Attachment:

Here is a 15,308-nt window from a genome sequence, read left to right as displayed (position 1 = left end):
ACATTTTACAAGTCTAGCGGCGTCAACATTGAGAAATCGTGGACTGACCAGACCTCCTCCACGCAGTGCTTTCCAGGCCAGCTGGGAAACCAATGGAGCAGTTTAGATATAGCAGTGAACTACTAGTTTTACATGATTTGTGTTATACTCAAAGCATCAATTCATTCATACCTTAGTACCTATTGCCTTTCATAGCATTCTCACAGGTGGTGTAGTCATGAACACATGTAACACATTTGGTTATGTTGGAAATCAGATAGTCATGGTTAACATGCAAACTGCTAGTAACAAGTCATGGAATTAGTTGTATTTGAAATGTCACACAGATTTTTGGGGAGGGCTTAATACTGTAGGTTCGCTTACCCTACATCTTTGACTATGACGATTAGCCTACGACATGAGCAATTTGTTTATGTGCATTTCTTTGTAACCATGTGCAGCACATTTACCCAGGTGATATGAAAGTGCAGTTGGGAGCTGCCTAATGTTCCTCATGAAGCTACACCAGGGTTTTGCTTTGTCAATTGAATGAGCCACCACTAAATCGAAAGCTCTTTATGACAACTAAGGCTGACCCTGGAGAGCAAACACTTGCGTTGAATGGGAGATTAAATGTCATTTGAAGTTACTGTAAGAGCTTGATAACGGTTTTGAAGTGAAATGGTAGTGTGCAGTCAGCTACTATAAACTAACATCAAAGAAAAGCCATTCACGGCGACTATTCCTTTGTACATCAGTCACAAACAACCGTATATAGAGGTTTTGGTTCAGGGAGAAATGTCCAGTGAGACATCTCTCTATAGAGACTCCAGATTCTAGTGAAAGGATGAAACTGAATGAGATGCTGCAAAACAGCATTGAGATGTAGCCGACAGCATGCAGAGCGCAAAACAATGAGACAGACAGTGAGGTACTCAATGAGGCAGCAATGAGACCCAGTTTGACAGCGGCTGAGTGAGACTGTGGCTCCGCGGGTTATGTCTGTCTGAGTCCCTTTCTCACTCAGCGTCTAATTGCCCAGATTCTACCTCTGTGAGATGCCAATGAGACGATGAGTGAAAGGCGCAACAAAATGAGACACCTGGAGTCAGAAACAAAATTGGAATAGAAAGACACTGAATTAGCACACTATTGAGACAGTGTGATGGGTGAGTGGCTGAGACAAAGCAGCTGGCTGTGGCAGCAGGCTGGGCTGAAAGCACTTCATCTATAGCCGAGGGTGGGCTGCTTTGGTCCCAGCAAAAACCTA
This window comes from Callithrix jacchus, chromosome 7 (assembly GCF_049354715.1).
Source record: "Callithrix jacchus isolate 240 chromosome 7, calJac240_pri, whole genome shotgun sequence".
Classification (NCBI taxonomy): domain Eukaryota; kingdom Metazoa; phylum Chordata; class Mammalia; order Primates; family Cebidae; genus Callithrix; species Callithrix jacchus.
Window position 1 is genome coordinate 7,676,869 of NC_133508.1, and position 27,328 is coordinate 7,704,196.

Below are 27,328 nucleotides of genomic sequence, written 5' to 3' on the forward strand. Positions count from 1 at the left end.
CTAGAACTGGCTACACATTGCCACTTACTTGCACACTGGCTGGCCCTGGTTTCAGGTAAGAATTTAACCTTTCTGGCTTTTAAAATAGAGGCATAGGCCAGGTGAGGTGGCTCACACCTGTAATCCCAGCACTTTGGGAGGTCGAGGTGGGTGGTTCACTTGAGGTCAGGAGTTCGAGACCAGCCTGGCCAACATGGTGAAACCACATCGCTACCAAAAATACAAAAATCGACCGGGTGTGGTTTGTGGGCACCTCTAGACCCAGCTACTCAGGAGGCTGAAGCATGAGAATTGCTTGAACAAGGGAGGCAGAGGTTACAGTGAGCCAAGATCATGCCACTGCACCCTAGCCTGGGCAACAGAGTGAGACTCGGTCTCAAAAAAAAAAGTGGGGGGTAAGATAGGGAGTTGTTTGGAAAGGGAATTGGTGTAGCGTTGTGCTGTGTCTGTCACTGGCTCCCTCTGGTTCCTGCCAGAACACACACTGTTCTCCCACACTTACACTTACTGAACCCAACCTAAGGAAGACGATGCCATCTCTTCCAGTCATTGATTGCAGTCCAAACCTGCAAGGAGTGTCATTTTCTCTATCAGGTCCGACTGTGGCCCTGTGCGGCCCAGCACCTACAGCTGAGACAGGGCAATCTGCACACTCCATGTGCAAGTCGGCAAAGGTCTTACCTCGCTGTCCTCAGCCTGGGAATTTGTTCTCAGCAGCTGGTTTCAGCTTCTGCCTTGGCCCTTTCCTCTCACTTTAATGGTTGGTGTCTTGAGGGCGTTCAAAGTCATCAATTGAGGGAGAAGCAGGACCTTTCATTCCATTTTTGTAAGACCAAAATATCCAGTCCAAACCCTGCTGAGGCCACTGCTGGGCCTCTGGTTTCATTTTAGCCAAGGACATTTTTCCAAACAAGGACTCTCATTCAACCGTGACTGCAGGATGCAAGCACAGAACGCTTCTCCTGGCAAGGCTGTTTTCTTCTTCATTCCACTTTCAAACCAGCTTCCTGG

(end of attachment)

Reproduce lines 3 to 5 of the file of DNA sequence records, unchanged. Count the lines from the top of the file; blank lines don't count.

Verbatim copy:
This window comes from Callithrix jacchus, chromosome 7 (assembly GCF_049354715.1).
Source record: "Callithrix jacchus isolate 240 chromosome 7, calJac240_pri, whole genome shotgun sequence".
Classification (NCBI taxonomy): domain Eukaryota; kingdom Metazoa; phylum Chordata; class Mammalia; order Primates; family Cebidae; genus Callithrix; species Callithrix jacchus.